Finally, enough was enough and the commandant issued a command that the situation be resolved by the end of the day.   A group of guards came in and gave each a lethal injection and on August 14, 1941 the five remaining prisoners died.    It was said by a trustee that Father Kolbe was allowed to die last, and as he did, he raised his arm for the needle, looked to the sky and said: “Forgive them Father, for they know not what they do.”

The man who Kolbe volunteer for, was asked later what ran through his mind when Maximilian stepped forth.  He said this:

‘I could only thank him with my eyes, I was stunned and could hardly grasp what was going on. The immensity of it: I, the condemned, am to live and someone else willingly and voluntarily offers his life for me – a stranger. Is this some dream?

I was put back into my place without having had time to say anything to Maximilian Kolbe. I was saved. And I owe to him the fact that I could tell you all this.

For a long time I felt remorse when I thought of Maximilian.

By allowing myself to be saved, I had signed his death warrant.

Let us here our Lord’s words again, and anew:

Jesus went on with his disciples to the villages of Caesarea Philippi; and on the way he asked his disciples, “Who do people say that I am?”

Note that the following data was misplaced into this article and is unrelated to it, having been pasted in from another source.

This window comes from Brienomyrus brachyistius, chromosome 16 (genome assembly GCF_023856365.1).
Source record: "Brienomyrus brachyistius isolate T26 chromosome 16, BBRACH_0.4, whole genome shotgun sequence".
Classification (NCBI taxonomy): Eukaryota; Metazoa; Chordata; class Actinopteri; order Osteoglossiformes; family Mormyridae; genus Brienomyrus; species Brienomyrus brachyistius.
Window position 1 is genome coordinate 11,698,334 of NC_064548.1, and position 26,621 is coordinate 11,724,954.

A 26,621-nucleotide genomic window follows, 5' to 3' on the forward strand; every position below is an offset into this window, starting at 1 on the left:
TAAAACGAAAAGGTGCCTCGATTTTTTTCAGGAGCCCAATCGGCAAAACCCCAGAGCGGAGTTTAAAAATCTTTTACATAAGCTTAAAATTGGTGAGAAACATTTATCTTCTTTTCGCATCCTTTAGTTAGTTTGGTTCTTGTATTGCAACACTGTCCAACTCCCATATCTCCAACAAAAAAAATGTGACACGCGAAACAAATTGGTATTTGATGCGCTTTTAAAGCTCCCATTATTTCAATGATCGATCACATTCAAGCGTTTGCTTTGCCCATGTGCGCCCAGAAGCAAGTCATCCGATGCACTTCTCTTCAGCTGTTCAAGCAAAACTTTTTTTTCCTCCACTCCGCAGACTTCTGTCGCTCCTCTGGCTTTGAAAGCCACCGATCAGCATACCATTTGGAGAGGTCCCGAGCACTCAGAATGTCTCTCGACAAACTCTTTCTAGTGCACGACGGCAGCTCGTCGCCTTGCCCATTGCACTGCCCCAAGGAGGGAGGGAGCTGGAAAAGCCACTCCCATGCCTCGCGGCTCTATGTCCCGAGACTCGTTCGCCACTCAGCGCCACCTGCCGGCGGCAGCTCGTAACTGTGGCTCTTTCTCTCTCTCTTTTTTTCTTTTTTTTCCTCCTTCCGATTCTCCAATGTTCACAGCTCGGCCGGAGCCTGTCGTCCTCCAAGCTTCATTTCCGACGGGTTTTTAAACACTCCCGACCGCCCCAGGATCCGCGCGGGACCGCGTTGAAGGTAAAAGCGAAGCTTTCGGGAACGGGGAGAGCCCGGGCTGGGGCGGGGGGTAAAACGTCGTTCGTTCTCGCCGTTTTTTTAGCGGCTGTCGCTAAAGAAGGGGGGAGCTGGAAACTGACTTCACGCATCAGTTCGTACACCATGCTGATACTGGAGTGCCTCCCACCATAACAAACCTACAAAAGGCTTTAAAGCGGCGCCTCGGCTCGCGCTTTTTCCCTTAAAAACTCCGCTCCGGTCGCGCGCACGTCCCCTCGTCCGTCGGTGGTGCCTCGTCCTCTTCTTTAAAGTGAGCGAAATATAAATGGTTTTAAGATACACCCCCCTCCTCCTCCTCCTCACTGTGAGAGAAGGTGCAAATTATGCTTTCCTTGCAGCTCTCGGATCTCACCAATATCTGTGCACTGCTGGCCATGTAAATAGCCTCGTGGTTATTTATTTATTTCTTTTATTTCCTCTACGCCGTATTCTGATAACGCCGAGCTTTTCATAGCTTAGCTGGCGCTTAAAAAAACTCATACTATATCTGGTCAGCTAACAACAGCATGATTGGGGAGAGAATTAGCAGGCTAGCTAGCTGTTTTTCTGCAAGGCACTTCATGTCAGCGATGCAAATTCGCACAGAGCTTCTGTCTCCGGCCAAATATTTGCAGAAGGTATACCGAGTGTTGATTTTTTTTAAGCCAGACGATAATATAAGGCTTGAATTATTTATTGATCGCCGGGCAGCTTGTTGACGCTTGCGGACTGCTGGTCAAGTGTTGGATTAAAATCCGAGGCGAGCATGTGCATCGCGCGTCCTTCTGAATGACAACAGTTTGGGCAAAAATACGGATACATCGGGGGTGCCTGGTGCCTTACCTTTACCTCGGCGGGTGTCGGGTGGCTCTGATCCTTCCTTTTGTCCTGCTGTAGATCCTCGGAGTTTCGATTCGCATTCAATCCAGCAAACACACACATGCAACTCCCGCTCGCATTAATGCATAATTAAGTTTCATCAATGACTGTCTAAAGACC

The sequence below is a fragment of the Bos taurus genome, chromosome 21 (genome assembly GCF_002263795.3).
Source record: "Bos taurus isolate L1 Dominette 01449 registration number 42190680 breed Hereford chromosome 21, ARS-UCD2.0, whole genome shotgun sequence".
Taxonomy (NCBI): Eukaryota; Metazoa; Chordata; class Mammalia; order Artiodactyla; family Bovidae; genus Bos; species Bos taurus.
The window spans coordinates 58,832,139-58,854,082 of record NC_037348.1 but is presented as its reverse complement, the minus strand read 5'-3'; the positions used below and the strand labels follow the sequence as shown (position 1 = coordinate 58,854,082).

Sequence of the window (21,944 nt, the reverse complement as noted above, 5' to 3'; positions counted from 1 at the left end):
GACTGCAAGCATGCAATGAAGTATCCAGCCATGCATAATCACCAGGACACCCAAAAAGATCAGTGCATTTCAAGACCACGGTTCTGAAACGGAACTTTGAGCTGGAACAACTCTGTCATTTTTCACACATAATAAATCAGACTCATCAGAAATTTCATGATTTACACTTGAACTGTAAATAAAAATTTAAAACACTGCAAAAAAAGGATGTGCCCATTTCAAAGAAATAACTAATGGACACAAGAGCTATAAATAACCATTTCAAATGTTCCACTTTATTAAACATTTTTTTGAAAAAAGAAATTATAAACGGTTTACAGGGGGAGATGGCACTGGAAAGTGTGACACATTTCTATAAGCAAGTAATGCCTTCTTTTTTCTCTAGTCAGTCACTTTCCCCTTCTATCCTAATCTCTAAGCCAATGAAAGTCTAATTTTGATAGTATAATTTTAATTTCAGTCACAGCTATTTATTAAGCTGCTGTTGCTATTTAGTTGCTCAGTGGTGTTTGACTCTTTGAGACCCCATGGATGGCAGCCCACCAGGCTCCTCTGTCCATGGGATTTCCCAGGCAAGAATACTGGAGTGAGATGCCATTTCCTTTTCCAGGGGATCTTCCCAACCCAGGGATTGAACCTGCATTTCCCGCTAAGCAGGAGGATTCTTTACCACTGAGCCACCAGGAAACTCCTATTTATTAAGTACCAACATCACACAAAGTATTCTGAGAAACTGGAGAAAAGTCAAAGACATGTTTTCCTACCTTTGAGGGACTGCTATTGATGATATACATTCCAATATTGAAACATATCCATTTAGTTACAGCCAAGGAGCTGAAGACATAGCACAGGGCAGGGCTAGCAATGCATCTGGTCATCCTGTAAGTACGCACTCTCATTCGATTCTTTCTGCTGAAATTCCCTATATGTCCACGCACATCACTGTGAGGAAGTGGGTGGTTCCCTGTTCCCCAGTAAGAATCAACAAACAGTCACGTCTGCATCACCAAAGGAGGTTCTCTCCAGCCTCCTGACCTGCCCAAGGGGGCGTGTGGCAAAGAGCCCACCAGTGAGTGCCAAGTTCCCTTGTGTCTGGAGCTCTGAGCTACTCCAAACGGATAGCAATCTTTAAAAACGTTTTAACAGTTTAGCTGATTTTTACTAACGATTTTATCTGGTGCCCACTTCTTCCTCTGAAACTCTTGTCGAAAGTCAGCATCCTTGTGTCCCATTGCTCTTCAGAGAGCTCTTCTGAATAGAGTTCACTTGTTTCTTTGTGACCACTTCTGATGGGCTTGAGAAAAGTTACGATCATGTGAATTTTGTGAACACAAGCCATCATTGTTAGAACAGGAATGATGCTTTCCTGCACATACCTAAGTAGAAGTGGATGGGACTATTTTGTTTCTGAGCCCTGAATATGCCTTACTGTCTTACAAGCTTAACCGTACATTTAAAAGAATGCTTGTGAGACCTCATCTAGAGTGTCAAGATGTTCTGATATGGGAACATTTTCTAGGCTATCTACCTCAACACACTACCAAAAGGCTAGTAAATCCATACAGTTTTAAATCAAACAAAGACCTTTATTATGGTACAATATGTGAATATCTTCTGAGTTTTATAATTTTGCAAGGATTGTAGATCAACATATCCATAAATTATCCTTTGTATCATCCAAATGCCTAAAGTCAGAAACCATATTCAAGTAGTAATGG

And they answered him, “John the Baptist; and others, Elijah; and still others, one of the prophets.”

He asked them, “But who do you say that I am?” Peter answered him, “You are the Messiah.” And he sternly ordered them not to tell anyone about him.

Then he began to teach them that the Son of Man must undergo great suffering, and be rejected by the elders, the chief priests, and the scribes, and be killed, and after three days rise again.

He said all this quite openly. And Peter took him aside and began to rebuke him. But turning and looking at his disciples, he rebuked Peter and said, “Get behind me, Satan! For you are setting your mind not on divine things but on human things.”